The Ides of May

Michael Mace
Mon, 16 May 2011 11:59:03 PDT
Max wrote:

>>I blame low winter rain (we've had about 20" per year, or less, until this
year), but it could also be compete desiccation in the summer. I welcome any

I haven't tried either of those in beds rather than pots, so take this with
a grain of salt, but here's my vote:  Summer dryness is killing the I.
viridiflora.  I've heard from several growers that it does well with a bit
of summer moisture.  According to Kirstenbosch, it grows in mountain slopes
near Tulbagh (  If you
look at the South African climate map on the wiki
gif), that area averages about two fully dry months in the summer, and even
in summer it can get about half an inch of rain per month.  That is very
different from the part of California that you and I inhabit, where a five
month complete summer drought is normal.  Tulbagh's summer rain pattern is
similar to Eureka, California.

However, I bet something else is making your D. ida-maia suffer.  I grew
them in pots for years with total summer dryness, and they were very happy
-- making offsets, seeds, etc.  But they tended to dive to the bottom of the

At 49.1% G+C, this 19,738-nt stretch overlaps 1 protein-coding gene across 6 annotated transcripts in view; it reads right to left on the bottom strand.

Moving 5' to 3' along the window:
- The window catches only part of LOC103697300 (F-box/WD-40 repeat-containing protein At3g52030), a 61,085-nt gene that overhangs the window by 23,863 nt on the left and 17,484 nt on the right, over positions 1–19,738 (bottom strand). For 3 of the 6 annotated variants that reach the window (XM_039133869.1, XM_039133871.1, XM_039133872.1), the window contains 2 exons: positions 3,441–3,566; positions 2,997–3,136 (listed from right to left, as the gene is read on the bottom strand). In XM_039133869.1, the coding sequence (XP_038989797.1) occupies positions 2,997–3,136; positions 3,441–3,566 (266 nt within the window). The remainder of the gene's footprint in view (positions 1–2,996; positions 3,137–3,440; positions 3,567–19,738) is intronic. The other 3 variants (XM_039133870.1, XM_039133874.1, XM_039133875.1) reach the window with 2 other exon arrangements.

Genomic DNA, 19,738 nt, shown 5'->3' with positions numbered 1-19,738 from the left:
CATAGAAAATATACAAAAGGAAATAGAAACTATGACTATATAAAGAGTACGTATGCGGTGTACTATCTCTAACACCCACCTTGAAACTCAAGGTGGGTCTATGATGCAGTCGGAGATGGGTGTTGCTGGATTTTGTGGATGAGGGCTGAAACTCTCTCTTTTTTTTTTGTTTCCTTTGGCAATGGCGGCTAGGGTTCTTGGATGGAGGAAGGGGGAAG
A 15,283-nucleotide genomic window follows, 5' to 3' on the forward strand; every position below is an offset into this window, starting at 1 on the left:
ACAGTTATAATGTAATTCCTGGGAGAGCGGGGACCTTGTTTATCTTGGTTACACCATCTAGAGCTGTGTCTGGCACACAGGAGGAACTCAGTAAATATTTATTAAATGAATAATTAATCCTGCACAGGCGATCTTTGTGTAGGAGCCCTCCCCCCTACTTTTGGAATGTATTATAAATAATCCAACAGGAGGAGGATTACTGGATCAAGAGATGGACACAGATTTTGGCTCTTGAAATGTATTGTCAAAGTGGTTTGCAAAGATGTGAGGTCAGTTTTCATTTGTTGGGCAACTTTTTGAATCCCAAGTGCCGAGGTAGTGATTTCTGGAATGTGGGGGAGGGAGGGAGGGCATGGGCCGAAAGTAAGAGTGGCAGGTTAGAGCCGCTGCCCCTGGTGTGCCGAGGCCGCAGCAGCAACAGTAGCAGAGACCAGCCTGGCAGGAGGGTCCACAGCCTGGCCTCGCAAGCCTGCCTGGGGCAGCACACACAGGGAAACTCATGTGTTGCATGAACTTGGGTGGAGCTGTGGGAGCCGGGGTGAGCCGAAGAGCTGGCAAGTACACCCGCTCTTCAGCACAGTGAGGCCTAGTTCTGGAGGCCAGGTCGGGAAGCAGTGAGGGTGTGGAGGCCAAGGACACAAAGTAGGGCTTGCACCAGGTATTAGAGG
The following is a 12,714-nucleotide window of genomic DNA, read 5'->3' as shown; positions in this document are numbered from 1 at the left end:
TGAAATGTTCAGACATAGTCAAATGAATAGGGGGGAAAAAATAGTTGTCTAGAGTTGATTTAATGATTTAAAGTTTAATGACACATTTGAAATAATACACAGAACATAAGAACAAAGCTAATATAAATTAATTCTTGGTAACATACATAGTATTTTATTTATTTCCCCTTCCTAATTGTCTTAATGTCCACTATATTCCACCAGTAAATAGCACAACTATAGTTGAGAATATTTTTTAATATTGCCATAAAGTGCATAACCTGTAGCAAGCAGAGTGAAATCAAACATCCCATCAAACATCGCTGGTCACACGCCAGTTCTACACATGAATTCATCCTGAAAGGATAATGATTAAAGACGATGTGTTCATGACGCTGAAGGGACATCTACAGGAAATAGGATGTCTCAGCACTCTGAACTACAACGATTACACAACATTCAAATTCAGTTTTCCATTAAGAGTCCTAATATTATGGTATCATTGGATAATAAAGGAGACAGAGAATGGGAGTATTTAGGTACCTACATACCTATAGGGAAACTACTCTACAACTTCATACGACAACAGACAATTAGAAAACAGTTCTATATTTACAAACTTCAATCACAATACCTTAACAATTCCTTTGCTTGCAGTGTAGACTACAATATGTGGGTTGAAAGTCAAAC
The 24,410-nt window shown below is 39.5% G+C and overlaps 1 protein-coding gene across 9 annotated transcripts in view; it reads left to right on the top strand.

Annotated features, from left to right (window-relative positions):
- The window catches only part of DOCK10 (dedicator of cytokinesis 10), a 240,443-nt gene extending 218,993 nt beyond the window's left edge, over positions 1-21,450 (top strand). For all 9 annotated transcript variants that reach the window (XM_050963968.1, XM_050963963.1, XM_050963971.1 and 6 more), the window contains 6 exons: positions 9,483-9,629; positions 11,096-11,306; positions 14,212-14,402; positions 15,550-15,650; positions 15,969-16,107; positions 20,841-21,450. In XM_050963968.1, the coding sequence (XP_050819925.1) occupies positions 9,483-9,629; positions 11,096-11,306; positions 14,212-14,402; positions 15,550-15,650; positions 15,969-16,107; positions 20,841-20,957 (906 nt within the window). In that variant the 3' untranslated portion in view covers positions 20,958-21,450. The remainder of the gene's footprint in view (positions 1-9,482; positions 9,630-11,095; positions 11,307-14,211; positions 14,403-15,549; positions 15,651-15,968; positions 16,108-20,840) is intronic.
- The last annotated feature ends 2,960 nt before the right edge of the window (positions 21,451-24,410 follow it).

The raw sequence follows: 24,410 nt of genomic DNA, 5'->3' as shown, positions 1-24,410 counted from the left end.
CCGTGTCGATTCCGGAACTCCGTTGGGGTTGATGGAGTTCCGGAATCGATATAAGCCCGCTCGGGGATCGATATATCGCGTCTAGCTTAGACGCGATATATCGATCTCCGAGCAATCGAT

pot, and would then die in a couple of years if not repotted.  I forgot to
do the repotting at one point, and that was the end of my Dichelostemmas. I
have been trying to find seeds to get them started again.  They sure are

>>I'd be interested to hear of other floriferous Calochortus.

Okay.  This is a *very* early report, and I'm not ready to draw any
conclusions, but this year I switched some of my bulbs from standard 8-inch
(20 cm) plastic pots to Strewe Treepots that are 8" wide and about 16" (40
cm) deep.  They look like designer wastebaskets.  I put a few of my
Calochortus in them, because like Dichelostemma they tend to dive deep in
normal pots and then die.

The result so far is some very robust, happy-looking Calochortus plants.  C.
uniflorus bloomed for several months, and three different Mariposa species
are just now coming into bloom.  It's too early to judge, but I think deep
pots really do help.  That fits with the advice I've gotten from a couple of
veteran growers.

San Jose, CA (min temp 20F / -6C)

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